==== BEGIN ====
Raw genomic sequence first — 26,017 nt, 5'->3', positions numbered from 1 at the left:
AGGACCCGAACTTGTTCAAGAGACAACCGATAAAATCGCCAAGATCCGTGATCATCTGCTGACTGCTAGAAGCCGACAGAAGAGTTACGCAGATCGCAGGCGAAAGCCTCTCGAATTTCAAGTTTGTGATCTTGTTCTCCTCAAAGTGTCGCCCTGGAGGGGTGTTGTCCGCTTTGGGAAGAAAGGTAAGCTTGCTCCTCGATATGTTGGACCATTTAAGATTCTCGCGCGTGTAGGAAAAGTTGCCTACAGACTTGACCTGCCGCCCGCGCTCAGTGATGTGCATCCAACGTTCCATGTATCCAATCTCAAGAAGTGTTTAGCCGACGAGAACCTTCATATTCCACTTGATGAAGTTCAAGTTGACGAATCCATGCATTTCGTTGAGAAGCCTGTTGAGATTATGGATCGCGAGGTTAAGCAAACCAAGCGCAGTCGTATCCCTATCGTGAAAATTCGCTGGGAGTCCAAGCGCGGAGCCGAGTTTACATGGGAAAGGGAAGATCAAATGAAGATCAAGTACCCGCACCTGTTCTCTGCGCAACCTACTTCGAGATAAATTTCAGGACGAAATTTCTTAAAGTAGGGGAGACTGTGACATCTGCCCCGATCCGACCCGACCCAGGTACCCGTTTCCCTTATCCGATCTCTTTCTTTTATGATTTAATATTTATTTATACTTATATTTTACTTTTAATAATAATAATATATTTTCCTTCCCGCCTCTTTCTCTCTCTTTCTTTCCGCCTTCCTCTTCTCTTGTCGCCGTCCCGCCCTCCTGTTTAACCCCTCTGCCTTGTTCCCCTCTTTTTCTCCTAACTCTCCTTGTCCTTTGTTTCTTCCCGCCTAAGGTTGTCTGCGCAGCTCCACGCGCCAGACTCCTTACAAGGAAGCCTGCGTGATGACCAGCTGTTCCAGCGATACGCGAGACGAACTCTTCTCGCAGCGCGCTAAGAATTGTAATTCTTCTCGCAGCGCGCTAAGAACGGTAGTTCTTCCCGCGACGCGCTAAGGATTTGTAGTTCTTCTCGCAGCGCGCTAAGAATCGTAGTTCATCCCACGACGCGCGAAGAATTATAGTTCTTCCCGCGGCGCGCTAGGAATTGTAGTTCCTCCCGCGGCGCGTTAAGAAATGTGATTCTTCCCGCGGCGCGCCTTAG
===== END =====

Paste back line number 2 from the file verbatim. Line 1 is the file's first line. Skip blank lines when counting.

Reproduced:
AGGACCCGAACTTGTTCAAGAGACAACCGATAAAATCGCCAAGATCCGTGATCATCTGCTGACTGCTAGAAGCCGACAGAAGAGTTACGCAGATCGCAGGCGAAAGCCTCTCGAATTTCAAGTTTGTGATCTTGTTCTCCTCAAAGTGTCGCCCTGGAGGGGTGTTGTCCGCTTTGGGAAGAAAGGTAAGCTTGCTCCTCGATATGTTGGACCATTTAAGATTCTCGCGCGTGTAGGAAAAGTTGCCTACAGACTTGACCTGCCGCCCGCGCTCAGTGATGTGCATCCAACGTTCCATGTATCCAATCTCAAGAAGTGTTTAGCCGACGAGAACCTTCATATTCCACTTGATGAAGTTCAAGTTGACGAATCCATGCATTTCGTTGAGAAGCCTGTTGAGATTATGGATCGCGAGGTTAAGCAAACCAAGCGCAGTCGTATCCCTATCGTGAAAATTCGCTGGGAGTCCAAGCGCGGAGCCGAGTTTACATGGGAAAGGGAAGATCAAATGAAGATCAAGTACCCGCACCTGTTCTCTGCGCAACCTACTTCGAGATAAATTTCAGGACGAAATTTCTTAAAGTAGGGGAGACTGTGACATCTGCCCCGATCCGACCCGACCCAGGTACCCGTTTCCCTTATCCGATCTCTTTCTTTTATGATTTAATATTTATTTATACTTATATTTTACTTTTAATAATAATAATATATTTTCCTTCCCGCCTCTTTCTCTCTCTTTCTTTCCGCCTTCCTCTTCTCTTGTCGCCGTCCCGCCCTCCTGTTTAACCCCTCTGCCTTGTTCCCCTCTTTTTCTCCTAACTCTCCTTGTCCTTTGTTTCTTCCCGCCTAAGGTTGTCTGCGCAGCTCCACGCGCCAGACTCCTTACAAGGAAGCCTGCGTGATGACCAGCTGTTCCAGCGATACGCGAGACGAACTCTTCTCGCAGCGCGCTAAGAATTGTAATTCTTCTCGCAGCGCGCTAAGAACGGTAGTTCTTCCCGCGACGCGCTAAGGATTTGTAGTTCTTCTCGCAGCGCGCTAAGAATCGTAGTTCATCCCACGACGCGCGAAGAATTATAGTTCTTCCCGCGGCGCGCTAGGAATTGTAGTTCCTCCCGCGGCGCGTTAAGAAATGTGATTCTTCCCGCGGCGCGCCTTAG